Giving wings to common man’s aspirations
The concept of bringing low-cost airlines is not new to India. It was in the early 2000s, when Captain Gopinath’s Air Deccan introduced Indians to cheap airfares, providing many their first flying opportunity. With a simple tagline ‘simplyfly’, it targeted long-distance passengers who would otherwise be spending days on a train.
Although the advancement grabbed everyone’s attention and gave brilliant results initially, there were challenges on multiple fronts. It was possibly because of no clear strategy that the airline failed to have continued success and had to be sold eventually.
A decade later Gopinath is back in the business, with his company being one of the five airlines that have been chosen by the Indian government to revive regional connectivity under UDAN—Ude Desh ka Aam Nagrik.
The ambitious Regional Connectivity Scheme (RCS), more famously termed as UDAN has been making news for quite some time. It talks about making flights affordable for the common man by capping the price of the fare to Rs 2,500 per hour of flight for 50 percent of the seats. This means one can cover a distance of 10 hours train journey in merely an hour via air service.
The idea seems impressive and is also commendable as it talks about connecting unserved and under-served regional airports, for there are only 75 out of over 400 airports that have regularly scheduled air services in the country. With the scheme in line, the rest of the lot should slowly become functional. On the other hand, it will connect smaller cities and stimulate economic activity in these regions.
In India, the demand for travel is enormous, and smaller cities still face connectivity problems. While the majority of the population travels via bus or train, the middle-class population in the tier-II cities barely consider air service as a mode of transportation. Except for the main cities, one needs to take connecting flights to reach their destination. That is why Prime Minister Narendra Modi sees this as an opportunity to bring people with ‘hawai chappals onboard hawaijahaz’.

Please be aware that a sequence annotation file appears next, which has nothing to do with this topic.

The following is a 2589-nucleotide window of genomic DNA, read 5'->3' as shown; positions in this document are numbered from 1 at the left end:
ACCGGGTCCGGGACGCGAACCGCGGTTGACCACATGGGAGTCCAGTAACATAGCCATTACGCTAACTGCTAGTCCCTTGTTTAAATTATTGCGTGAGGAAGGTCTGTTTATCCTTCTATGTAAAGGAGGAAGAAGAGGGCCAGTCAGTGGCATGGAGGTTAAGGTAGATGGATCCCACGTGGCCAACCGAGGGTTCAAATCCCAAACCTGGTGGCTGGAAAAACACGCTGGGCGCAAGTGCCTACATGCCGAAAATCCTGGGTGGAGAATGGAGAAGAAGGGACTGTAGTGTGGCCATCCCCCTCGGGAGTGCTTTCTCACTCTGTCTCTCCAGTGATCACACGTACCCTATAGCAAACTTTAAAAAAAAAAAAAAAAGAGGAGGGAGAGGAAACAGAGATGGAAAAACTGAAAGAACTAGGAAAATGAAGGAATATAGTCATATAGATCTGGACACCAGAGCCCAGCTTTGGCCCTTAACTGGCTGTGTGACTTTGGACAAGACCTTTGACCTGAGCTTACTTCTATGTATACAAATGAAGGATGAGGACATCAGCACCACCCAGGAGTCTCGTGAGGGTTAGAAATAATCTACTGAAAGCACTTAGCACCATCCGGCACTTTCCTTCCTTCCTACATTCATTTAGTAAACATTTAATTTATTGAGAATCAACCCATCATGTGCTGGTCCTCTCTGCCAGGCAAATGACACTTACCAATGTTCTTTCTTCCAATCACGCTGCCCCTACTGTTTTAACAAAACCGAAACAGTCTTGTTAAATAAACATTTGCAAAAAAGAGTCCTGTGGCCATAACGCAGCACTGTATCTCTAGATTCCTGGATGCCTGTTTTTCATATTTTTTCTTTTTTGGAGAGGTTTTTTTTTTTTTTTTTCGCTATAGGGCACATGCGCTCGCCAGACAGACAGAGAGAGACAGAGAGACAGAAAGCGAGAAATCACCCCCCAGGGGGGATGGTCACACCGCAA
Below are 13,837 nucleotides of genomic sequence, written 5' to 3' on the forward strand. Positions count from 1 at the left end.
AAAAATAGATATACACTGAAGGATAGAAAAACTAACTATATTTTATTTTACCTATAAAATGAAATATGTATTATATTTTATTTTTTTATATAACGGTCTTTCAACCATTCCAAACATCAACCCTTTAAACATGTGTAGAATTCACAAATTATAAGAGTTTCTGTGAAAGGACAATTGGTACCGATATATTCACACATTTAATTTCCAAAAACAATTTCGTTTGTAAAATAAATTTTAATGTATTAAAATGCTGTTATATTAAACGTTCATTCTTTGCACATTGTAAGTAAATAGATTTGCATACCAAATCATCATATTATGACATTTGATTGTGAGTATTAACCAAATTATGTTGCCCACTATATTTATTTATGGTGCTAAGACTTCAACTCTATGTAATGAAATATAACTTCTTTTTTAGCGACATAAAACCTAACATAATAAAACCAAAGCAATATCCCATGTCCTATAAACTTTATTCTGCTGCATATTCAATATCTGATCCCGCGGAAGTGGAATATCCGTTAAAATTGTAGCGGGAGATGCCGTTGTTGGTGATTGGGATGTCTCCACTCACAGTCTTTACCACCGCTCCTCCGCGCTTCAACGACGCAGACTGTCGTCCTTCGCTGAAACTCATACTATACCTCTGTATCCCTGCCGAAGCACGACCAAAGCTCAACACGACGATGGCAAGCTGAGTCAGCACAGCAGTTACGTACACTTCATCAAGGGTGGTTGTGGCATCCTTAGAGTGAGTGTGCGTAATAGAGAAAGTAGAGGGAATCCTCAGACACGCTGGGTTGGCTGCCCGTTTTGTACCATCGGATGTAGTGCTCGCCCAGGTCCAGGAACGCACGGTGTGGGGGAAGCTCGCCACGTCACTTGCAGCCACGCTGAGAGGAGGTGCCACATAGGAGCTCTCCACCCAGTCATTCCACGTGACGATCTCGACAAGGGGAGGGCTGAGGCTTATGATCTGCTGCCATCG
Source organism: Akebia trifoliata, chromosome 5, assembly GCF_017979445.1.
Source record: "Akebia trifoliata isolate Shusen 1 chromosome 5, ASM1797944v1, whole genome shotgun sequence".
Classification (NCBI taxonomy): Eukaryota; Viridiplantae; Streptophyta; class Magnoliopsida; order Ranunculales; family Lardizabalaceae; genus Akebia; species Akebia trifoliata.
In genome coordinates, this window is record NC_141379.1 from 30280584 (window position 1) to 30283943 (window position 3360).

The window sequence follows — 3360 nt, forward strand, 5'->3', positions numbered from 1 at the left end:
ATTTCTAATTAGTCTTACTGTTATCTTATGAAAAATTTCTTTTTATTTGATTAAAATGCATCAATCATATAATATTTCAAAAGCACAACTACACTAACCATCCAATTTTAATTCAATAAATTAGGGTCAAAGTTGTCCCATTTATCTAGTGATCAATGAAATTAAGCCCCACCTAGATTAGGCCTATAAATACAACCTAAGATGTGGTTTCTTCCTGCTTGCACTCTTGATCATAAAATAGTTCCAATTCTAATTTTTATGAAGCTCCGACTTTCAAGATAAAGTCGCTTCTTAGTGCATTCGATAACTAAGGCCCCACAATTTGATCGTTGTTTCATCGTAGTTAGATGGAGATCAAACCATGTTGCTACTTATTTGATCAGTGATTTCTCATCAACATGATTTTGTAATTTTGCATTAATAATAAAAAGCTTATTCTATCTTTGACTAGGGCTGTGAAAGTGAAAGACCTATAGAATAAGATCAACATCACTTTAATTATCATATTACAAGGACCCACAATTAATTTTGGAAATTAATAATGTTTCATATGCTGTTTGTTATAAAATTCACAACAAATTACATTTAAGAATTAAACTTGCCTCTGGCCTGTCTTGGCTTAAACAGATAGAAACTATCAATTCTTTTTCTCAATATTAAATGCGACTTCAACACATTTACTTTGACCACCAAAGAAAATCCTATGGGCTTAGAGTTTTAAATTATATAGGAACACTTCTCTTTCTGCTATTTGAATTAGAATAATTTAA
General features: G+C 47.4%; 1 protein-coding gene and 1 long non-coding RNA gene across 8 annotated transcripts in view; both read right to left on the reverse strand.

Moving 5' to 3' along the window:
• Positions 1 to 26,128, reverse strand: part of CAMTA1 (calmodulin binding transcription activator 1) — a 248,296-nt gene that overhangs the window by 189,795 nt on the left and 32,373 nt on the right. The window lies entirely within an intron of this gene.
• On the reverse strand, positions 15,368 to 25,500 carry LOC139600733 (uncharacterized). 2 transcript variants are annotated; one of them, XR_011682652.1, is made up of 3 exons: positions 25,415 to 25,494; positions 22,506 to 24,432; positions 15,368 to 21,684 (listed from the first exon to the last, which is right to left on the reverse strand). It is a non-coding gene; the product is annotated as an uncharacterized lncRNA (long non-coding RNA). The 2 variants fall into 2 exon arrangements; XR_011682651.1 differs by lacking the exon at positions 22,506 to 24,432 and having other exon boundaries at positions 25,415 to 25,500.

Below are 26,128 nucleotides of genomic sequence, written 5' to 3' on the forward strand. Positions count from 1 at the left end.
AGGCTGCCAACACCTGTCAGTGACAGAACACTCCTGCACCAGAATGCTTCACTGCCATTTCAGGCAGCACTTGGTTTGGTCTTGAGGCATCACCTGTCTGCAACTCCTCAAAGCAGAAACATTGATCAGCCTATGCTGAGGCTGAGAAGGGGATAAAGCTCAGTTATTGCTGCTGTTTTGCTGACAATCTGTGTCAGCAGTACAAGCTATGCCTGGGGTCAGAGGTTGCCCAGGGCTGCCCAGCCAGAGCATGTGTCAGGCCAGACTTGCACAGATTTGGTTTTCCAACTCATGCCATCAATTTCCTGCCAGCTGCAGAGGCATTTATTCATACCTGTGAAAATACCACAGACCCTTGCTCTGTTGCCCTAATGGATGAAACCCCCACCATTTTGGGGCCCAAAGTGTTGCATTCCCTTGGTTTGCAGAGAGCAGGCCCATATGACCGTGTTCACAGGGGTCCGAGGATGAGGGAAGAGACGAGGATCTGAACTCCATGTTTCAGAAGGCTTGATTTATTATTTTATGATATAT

However, there are quite a few reservations, which need to be addressed by the government sooner or later.
As of now, the idea to fund this scheme is just the subsidies. These would be provided by the centre, states and airport operators. Also, an extra levy will be imposed on domestic flights. As regional services generally have low loads, low-yield fares, and usually operate over short sector lengths, high subsidies would be needed to meet the shortfall through the government’s Viability Gap Funding (VGF). Government plans to provide as much as 30 percent more viability gap funding for sub-20 seater planes flying. At a time, when the government is already in a dilemma over handling the debt-ridden Air India, launching of such a scheme, heavily dependent on subsidies, is still debatable.
Secondly, the subsidies are being given only to 50 percent of seats, which means if you are flying on an 18-19 seater plane, 50 percent of seat counts bare minimal. The maiden flight under the scheme between Shimla and Delhi, inaugurated by the Prime Minister didn't have a smooth take off. It was unable to fly the total capacity of passengers due to the short runway length, height and temperature restrictions.
"The maximum load factor from Shimla to Delhi will be 15, while from Delhi, it will be 35. The fare for 24 seats will be Rs2,036. The VGF per seat will be around Rs 3,340. This will be followed for next 3 years,” Air India said in a statement about the Shimla-Delhi route.
The airline cannot fly at full capacity on its 70-seater ATR aeroplane because of payload restrictions related to the short Shimla airfield. This means while half of the seats will be sold cheap on the first-come-first-serve basis, the non-subsidised seats are bound to touch sky high rates.
An important objective of the scheme is to facilitate and stimulate regional air connectivity by making it affordable. But a significant chunk of the population is still unlikely to be able to afford a Rs 2,500 flight, which is more than ten times his monthly spending on travel. Furthermore, the aviation industry is a highly competitive market and the private airlines already come out with a variety of offers like price drop from time to time, to lure more and more flyers to their airlines. Therefore, although the intent of the policy is good, its success will depend on proper implementation and traffic demand and load factors.
In order to make this second stint successful, the stakeholders have to ensure there is a clear strategy to run the scheme. Regional airline operations at least for initial years would run on thin margins, and government and all the stakeholders need to ensure that the subsidy reaches on time. Right now, it is just a wait and watch process for the government as well as the aviation industry to get a sense of how feasible is running this scheme. Needless to say, if the scheme is successful, it would be a win-win situation for both the aviation industry as well as the regions facilitated by the scheme.